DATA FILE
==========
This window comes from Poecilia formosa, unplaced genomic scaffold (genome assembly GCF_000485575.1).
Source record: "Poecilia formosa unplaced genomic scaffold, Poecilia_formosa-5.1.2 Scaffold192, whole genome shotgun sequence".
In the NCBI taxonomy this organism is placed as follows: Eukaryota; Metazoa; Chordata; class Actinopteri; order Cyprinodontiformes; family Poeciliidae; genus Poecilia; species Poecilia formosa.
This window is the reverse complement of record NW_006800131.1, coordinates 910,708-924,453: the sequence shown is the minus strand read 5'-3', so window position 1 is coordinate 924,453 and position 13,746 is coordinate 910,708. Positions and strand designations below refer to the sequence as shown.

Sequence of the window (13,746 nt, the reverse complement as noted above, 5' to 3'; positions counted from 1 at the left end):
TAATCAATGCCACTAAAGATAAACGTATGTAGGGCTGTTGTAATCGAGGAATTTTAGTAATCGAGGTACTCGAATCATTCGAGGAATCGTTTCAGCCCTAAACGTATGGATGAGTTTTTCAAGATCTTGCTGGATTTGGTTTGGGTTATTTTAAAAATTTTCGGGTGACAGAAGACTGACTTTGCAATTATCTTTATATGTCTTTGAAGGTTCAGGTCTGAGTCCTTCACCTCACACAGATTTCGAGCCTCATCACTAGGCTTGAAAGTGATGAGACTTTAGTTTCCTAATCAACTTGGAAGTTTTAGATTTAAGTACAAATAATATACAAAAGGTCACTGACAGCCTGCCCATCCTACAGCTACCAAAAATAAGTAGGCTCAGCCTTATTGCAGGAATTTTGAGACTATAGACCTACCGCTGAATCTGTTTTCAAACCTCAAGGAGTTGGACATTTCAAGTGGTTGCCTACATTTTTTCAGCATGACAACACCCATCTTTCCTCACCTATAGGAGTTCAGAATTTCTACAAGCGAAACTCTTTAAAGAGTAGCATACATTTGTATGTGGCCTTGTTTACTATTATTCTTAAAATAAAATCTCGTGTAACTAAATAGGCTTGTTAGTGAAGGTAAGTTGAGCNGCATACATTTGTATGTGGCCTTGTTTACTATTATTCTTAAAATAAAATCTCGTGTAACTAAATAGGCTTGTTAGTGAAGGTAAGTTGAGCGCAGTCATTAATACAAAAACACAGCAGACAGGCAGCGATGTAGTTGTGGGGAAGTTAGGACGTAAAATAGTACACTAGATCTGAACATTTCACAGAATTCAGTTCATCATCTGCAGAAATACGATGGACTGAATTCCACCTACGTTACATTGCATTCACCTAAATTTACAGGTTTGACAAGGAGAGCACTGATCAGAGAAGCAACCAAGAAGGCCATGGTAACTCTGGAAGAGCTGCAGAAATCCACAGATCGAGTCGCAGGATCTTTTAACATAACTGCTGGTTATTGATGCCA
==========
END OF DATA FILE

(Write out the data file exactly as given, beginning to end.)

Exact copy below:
This window comes from Poecilia formosa, unplaced genomic scaffold (genome assembly GCF_000485575.1).
Source record: "Poecilia formosa unplaced genomic scaffold, Poecilia_formosa-5.1.2 Scaffold192, whole genome shotgun sequence".
In the NCBI taxonomy this organism is placed as follows: Eukaryota; Metazoa; Chordata; class Actinopteri; order Cyprinodontiformes; family Poeciliidae; genus Poecilia; species Poecilia formosa.
This window is the reverse complement of record NW_006800131.1, coordinates 910,708-924,453: the sequence shown is the minus strand read 5'-3', so window position 1 is coordinate 924,453 and position 13,746 is coordinate 910,708. Positions and strand designations below refer to the sequence as shown.

Sequence of the window (13,746 nt, the reverse complement as noted above, 5' to 3'; positions counted from 1 at the left end):
TAATCAATGCCACTAAAGATAAACGTATGTAGGGCTGTTGTAATCGAGGAATTTTAGTAATCGAGGTACTCGAATCATTCGAGGAATCGTTTCAGCCCTAAACGTATGGATGAGTTTTTCAAGATCTTGCTGGATTTGGTTTGGGTTATTTTAAAAATTTTCGGGTGACAGAAGACTGACTTTGCAATTATCTTTATATGTCTTTGAAGGTTCAGGTCTGAGTCCTTCACCTCACACAGATTTCGAGCCTCATCACTAGGCTTGAAAGTGATGAGACTTTAGTTTCCTAATCAACTTGGAAGTTTTAGATTTAAGTACAAATAATATACAAAAGGTCACTGACAGCCTGCCCATCCTACAGCTACCAAAAATAAGTAGGCTCAGCCTTATTGCAGGAATTTTGAGACTATAGACCTACCGCTGAATCTGTTTTCAAACCTCAAGGAGTTGGACATTTCAAGTGGTTGCCTACATTTTTTCAGCATGACAACACCCATCTTTCCTCACCTATAGGAGTTCAGAATTTCTACAAGCGAAACTCTTTAAAGAGTAGCATACATTTGTATGTGGCCTTGTTTACTATTATTCTTAAAATAAAATCTCGTGTAACTAAATAGGCTTGTTAGTGAAGGTAAGTTGAGCNGCATACATTTGTATGTGGCCTTGTTTACTATTATTCTTAAAATAAAATCTCGTGTAACTAAATAGGCTTGTTAGTGAAGGTAAGTTGAGCGCAGTCATTAATACAAAAACACAGCAGACAGGCAGCGATGTAGTTGTGGGGAAGTTAGGACGTAAAATAGTACACTAGATCTGAACATTTCACAGAATTCAGTTCATCATCTGCAGAAATACGATGGACTGAATTCCACCTACGTTACATTGCATTCACCTAAATTTACAGGTTTGACAAGGAGAGCACTGATCAGAGAAGCAACCAAGAAGGCCATGGTAACTCTGGAAGAGCTGCAGAAATCCACAGATCGAGTCGCAGGATCTTTTAACATAACTGCTGGTTATTGATGCCA